Democrat and former D.C. Councilman Vincent Orange won D.C.’s special election to fill an At-Large council seat, besting opponents in a crowded field. The breakdown for this particular election seems to mirror what happened in the 2010 mayoral race: election returns showing a schism between the city’s majority white and black wards.
The unofficial results don’t give us numbers on the racial breakdown of voters, but they do show Orange won in all of the city’s majority black wards: Ward 4 (35 percent of votes) ,Ward 5 (55 percent of votes), Ward 7 (61 percent of votes), and Ward 8 (66 percent votes). Did the racial undertones of the campaign have an effect on the result? The Washington Post reports that Orange’s name-recognition helped him pull in votes:
On Tuesday, several residents said they voted for Orange because they thought he was experienced and they didn’t know enough about the other candidates.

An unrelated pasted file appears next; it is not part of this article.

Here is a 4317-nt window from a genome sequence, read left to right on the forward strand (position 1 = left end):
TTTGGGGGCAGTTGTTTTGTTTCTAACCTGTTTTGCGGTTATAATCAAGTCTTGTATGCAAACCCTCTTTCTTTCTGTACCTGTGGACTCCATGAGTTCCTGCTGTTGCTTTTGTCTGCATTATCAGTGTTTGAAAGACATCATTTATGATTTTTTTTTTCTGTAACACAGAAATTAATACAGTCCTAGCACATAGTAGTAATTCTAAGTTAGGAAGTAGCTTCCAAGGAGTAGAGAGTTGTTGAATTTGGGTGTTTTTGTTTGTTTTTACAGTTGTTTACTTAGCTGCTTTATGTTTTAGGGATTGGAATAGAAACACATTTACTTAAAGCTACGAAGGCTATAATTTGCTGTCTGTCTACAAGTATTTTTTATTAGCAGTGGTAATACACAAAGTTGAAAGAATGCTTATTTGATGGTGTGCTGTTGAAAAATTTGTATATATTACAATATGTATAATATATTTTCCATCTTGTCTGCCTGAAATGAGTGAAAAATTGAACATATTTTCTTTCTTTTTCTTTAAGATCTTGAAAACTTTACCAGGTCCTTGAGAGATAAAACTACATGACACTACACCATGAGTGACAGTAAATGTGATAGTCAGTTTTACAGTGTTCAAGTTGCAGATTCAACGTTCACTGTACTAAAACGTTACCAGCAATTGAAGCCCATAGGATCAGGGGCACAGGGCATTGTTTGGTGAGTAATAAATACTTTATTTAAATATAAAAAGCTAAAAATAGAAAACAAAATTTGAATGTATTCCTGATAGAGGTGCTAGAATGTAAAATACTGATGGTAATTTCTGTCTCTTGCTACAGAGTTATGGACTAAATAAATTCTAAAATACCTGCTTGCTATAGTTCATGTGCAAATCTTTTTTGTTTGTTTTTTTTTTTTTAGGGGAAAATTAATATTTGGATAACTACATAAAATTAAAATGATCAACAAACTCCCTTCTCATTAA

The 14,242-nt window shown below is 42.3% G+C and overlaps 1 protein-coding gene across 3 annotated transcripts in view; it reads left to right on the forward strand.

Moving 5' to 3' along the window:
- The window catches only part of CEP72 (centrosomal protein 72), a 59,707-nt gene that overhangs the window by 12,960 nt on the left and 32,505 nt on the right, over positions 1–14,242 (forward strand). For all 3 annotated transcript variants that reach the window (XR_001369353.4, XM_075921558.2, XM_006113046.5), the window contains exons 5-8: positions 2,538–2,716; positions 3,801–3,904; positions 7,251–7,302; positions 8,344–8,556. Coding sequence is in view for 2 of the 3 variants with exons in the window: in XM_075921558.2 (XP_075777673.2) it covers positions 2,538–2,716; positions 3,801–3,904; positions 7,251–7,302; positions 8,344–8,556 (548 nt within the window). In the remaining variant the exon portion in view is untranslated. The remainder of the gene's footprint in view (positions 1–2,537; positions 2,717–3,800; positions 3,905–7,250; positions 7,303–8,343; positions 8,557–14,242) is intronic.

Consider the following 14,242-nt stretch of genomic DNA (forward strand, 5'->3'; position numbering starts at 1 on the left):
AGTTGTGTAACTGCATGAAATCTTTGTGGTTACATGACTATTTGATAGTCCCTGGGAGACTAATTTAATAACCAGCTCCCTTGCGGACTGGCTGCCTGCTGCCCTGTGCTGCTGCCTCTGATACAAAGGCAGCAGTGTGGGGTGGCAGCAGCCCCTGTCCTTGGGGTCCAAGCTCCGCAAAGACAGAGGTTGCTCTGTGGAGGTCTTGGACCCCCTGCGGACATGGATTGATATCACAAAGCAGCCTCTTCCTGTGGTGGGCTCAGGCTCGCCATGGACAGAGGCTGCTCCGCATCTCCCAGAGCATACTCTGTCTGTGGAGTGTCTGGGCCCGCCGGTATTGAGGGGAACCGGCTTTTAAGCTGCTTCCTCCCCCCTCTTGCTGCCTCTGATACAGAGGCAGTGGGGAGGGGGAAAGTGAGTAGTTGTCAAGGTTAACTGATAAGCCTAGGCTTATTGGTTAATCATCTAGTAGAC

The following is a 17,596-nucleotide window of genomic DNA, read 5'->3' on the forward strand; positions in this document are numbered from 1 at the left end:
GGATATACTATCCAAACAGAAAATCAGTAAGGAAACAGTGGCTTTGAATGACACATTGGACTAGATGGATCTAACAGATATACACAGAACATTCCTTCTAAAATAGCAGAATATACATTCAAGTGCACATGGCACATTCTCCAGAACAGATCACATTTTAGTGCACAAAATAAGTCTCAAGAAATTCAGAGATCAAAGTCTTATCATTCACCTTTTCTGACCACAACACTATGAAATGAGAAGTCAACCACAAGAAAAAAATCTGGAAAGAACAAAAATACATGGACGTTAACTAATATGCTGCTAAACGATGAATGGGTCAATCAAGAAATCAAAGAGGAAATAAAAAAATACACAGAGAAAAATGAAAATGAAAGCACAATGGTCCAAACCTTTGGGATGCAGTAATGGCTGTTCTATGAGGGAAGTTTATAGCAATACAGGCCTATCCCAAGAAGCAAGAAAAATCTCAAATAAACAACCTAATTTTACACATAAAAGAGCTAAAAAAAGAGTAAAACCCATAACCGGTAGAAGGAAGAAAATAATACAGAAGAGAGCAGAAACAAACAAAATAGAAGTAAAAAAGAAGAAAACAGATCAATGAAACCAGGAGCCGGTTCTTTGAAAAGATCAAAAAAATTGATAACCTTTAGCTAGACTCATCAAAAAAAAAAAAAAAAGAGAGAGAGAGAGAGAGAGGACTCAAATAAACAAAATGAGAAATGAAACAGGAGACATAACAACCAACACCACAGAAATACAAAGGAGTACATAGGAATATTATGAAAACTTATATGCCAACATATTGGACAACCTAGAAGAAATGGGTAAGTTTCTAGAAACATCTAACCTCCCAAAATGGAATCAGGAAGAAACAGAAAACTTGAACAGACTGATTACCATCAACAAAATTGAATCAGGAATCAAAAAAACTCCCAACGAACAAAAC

“Rest of these guys, it’s their first time out,” said George Poynter, 87, who voted at Patterson Elementary School in Washington Highlands, in Ward 8. “We’d be right back where we started.”
Yet Orange struggled to win over voters in neighborhoods in the western part of the city, resulting in an electoral split similar to last year’s mayoral race, in which Gray unseated Adrian M. Fenty (D).
Two of those majority-white western wards — Wards 2 and 3 — were carried by Republican Patrick Mara, who also took majority-white Ward 6, while Democrat Bryan Weaver took his home Ward 1.